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Studying for the AP English Literature and Composition Exam

Studying for the AP English Literature and Composition Exam

Mar 01, 2018

Choosing the right sort of books—and learning their major themes and literary devices—is the key to success on the annual English literature exam.

Thousands of well-read students take the AP English Literature and Composition exam each year. The exam consists of two parts:

  • Section I, with up to 55 multiple choice questions dealing with excerpts from prose, poetry, and non-fiction pieces (worth 45% of the overall score).
  • Section II, with three “free response” essay prompts (worth 55% of the overall score).

In Section II, students are given an excerpt of poetry and prose to analyze for their first two essay prompts. For the third essay prompt, students must choose a novel from a list of major works that the College Board provides, or choose another work “of comparable literary merit.”

So, the upshot is that your student has the ability to read major literary works ahead of the exam. But in order to be prepared for the essay prompt’s particular theme, students will still need to read widely.

Students should choose three to five thematically diverse novels that the student can become familiar with closely—from the novels’ characters and plots, to major themes and literary devices running throughout the works.

While there is no set reading list for the AP English Literature and Composition exam, the College Board has released the names of major poets and authors whose works students should focus on (see page 10 in the linked Course Description guide).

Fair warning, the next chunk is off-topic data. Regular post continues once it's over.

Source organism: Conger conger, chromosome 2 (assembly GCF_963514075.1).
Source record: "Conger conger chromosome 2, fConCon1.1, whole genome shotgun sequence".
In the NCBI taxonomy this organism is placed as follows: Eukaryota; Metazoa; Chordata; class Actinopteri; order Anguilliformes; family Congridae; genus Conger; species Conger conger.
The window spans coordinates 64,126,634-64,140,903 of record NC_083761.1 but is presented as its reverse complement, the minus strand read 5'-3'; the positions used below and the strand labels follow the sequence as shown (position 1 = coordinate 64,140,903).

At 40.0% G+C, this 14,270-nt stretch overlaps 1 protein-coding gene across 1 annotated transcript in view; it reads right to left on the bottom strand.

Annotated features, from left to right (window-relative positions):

Studying for the exam gives students and tutors the opportunity to refine close-reading skills and writing essays under time pressure.

As an example of the types of works found in the free response section, check out the 2017 AP English Literature and Composition exam (recent years’ exams are available on the College Board website). The works draw from different periods of time and styles, which can give your student an idea of other works they might read in preparation for the exam.

Here is an idea of several works that students might read, and the major themes that the works exemplify:

Oedipus Rex

In this classic Greek work by Sophocles, the tragic hero Oedipus rescues the city of Thebes from supernatural assault, only to fall victim to his own pride and a fate outside of his control.

Major themes/literary devices: dramatic irony; fate versus free will; unknown origins; hubris (pride)

The Importance of Being Earnest

One of Irish playwright and author Oscar Wilde’s most celebrated plays, The Importance of Being Earnest pokes fun at late Victorian middle-class society and the masks that his high-society characters wear. In a classic twist on the old morality play, one of the characters, Ernest, has been hiding his true identity, only to reveal it at the end of the play, when he admits to learning “the importance of being earnest.”

Major themes/literary devices: all forms of irony (dramatic, verbal, situational); unknown origins; mistaken identity.

The Kite Runner

An example of non-Western literature, The Kite Runner by Khaled Hosseini follows the lives of two boys, Hassan and Amir, growing up in Afghanistan. Readers challenges European views of the world, and exposes the reader to serious issues, such as sexual assault, victim blaming, and dealing with trauma.

Major themes/literary devices: betrayal and redemption; forgiveness; metaphor; foreshadowing.

The key to preparing for the exam is choosing the right sort of book, rather than the right book. In other words, there is no right book. Rather, by reading a variety of works and becoming familiar with their characters, plots, themes, and literary devices, students will be well prepared to tackle the AP English Literature and Composition exam.

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